Microsoft Makes an Obvious Confession

Microsoft (Nasdaq: MSFT  ) is coming clean. The company is admitting that its hardware partners -- you know, that group responsible for a big chunk of Windows revenue (OEMs were 20% of consolidated revenue last quarter) -- just might not take too kindly to Microsoft's decision to jump into the hardware arena and become a direct competitor.

Initially, CEO Steve Ballmer downplayed this threat at the device's unveiling, saying it was "just a design point" with a "distinct place in what's a broad Windows ecosystem." He continued:

And the importance of the thousands of partners that we have that design and produce Windows computers will not diminish. We have a mutual goal with our OEM partners to bring a diversity of solutions, Windows PCs, phones, tablets, servers to market. And what we seek to have is a spectrum of stunning devices, stunning Windows devices. So, every consumer, every business customer can say, "I have the perfect PC for me." ... We're excited about the work our OEM partners are doing on Windows 8.

Source: All Things D.

That's a hard sell to convince anyone, but it didn't stop Microsoft from trying to save face. Interestingly, Dell (Nasdaq: DELL  ) just announced a handful of new laptops running Red Hat (NYSE: RHT  ) Enterprise Linux as evidence that the PC maker is eyeing other operating systems. Meanwhile, by the looks of it, Microsoft also isn't letting Dell in on the ground floor of Windows RT tablets, even after Hewlett-Packard (NYSE: HPQ  ) is reportedly giving up that seat to focus on Intel-based Windows 8 tablets.

The Redmond giant has been maintaining publicly for weeks that everything will remain copacetic with the OEM status quo.

On the other hand, Microsoft's most recent 10-K is a bit more candid, saying, "In addition, our Surface devices will compete with products made by our OEM partners, which may affect their commitment to our platform."

That's more like it, Mr. Softy.

Google (Nasdaq: GOOG  ) had better be taking notes, too, since it's also now a partner-turned-competitor in the Android tablet market with the Nexus 7. Transitioning from an open model to a less-open model has some unique challenges.

Forget convincing the broader public: Microsoft wasn't even fooling itself.

Windows 8 hopes to be Microsoft's key to mobile victory, but its success remains to be seen. Instead, consider this company that is already banking on mobile device adoption and is also one of Microsoft's key partners. This special free report is absolutely free.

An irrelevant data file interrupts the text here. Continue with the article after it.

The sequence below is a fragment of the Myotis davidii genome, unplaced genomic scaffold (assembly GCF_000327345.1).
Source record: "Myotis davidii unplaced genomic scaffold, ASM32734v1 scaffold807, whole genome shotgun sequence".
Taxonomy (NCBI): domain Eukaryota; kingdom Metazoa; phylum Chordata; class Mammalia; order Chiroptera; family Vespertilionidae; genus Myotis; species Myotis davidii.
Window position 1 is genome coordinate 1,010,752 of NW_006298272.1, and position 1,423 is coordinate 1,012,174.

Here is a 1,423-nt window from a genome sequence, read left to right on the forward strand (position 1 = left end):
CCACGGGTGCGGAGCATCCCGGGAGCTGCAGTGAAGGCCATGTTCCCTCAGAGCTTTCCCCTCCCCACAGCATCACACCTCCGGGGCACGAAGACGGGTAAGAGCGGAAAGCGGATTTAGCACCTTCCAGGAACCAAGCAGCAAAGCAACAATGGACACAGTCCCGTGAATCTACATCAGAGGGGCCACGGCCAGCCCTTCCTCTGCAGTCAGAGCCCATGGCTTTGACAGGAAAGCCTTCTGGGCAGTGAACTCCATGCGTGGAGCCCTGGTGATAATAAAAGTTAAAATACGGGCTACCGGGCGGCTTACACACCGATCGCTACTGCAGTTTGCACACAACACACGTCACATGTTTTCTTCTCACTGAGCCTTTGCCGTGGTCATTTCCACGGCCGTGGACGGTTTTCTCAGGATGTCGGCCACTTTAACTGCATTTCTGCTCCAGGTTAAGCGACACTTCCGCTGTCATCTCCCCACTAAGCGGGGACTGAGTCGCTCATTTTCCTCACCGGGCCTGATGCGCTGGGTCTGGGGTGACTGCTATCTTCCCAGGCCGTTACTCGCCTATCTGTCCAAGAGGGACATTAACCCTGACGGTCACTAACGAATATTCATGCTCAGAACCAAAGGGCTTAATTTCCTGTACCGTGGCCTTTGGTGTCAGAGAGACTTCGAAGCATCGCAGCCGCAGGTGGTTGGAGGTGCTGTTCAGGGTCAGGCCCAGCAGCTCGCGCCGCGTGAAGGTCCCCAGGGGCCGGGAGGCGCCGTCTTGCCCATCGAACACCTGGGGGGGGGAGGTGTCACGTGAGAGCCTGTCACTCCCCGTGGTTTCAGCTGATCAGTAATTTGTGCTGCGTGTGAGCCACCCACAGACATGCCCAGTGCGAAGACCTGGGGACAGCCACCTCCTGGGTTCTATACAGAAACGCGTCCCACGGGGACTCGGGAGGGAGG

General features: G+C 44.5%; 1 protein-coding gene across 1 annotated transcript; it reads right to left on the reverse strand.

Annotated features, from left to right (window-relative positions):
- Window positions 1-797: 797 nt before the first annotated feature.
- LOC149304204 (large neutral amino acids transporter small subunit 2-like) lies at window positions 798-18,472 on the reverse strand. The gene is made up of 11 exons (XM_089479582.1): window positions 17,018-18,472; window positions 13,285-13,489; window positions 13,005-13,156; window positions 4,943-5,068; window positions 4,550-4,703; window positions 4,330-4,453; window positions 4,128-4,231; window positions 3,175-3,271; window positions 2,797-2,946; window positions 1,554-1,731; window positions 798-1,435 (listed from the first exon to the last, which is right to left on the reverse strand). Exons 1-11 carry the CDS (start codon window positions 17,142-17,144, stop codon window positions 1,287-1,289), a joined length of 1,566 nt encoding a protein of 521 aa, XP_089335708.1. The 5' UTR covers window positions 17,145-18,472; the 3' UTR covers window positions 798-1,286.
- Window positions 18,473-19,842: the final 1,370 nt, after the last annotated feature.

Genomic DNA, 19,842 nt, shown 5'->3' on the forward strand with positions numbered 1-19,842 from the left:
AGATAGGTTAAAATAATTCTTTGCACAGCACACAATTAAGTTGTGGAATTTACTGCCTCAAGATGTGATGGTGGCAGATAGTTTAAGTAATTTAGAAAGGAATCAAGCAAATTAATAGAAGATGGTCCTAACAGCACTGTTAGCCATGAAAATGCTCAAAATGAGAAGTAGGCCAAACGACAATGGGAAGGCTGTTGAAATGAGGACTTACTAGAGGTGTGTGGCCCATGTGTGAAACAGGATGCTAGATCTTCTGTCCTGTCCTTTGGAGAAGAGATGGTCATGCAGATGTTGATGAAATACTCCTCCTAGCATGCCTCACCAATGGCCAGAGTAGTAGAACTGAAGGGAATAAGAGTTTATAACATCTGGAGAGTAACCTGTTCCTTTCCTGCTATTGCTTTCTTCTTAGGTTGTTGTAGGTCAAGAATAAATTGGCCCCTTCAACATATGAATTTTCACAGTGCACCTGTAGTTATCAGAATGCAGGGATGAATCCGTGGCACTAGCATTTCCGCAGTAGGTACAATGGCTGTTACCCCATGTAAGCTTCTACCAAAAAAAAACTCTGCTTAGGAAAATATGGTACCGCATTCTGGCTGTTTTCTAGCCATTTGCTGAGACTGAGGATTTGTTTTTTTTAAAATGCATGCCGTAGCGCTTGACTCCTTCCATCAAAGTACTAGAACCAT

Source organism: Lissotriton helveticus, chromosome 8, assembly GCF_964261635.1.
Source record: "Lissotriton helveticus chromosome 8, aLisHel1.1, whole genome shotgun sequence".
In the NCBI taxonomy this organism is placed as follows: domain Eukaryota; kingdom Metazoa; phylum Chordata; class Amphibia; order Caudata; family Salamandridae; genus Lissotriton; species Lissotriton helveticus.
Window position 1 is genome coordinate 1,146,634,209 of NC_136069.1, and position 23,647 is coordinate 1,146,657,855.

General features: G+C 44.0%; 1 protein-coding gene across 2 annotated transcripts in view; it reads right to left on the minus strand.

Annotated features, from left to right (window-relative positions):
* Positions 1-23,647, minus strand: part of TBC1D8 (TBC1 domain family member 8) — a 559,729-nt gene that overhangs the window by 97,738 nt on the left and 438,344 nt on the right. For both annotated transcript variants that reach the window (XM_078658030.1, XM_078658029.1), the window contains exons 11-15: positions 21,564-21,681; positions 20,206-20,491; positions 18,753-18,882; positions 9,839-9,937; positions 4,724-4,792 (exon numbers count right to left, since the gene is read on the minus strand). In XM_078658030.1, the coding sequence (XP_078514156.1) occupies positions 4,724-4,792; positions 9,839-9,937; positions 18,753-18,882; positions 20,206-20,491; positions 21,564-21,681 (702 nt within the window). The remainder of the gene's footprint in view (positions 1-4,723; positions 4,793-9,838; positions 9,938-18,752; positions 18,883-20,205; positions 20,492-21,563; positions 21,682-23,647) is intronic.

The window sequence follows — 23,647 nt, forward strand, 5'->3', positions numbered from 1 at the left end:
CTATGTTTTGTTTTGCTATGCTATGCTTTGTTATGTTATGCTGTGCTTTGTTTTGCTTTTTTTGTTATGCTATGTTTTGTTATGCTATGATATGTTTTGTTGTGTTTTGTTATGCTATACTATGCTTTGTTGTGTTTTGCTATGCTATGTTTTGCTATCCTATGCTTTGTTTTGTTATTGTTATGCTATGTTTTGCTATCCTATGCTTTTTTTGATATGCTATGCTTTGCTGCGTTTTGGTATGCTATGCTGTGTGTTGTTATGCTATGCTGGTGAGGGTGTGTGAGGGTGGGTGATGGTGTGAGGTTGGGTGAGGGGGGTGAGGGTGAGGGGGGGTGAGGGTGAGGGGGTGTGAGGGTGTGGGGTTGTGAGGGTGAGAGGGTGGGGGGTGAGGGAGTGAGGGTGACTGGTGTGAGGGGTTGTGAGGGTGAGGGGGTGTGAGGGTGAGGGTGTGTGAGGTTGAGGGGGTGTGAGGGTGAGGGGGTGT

Fool contributor Evan Niu holds no position in any company mentioned. Check out his holdings and a short bio. The Motley Fool owns shares of Microsoft, Google, and Intel. Motley Fool newsletter services have recommended buying shares of Microsoft, Google, and Intel and creating a bull call spread position in Microsoft. We Fools don't all hold the same opinions, but we all believe that considering a diverse range of insights makes us better investors. Try any of our Foolish newsletter services free for 30 days. The Motley Fool has a disclosure policy.


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  • Report this Comment On July 29, 2012, at 10:30 AM, applefan1 wrote:

    So what are their OEM suppliers going to make? They can't run Apple's OS, and Chrome is kind of silly. I don't think the OEM partners have much choice. So this OPEN standard that Microsoft claims their product is more like a FORCED standard in my opinion. At least with Apple, you can always run another OS in addition to OS X, but again, why would anyone want to run anything else on the desktop?

  • Report this Comment On July 29, 2012, at 7:08 PM, techy46 wrote:

    So isn't competition good for the consumer and vendor's health? Android and Apple's success means Microsoft's vendors haven't been leading. So I guess Microsoft has to lead and their partners can either compete, follow or get out of the way. If Windows 8 and Windows Phone 8 are really good then Microsoft and their ODMs have nothing to worry about except who will make the most of that success. If W8 and WP8 aren't good enough than it really doesn't matter who makes the devices.

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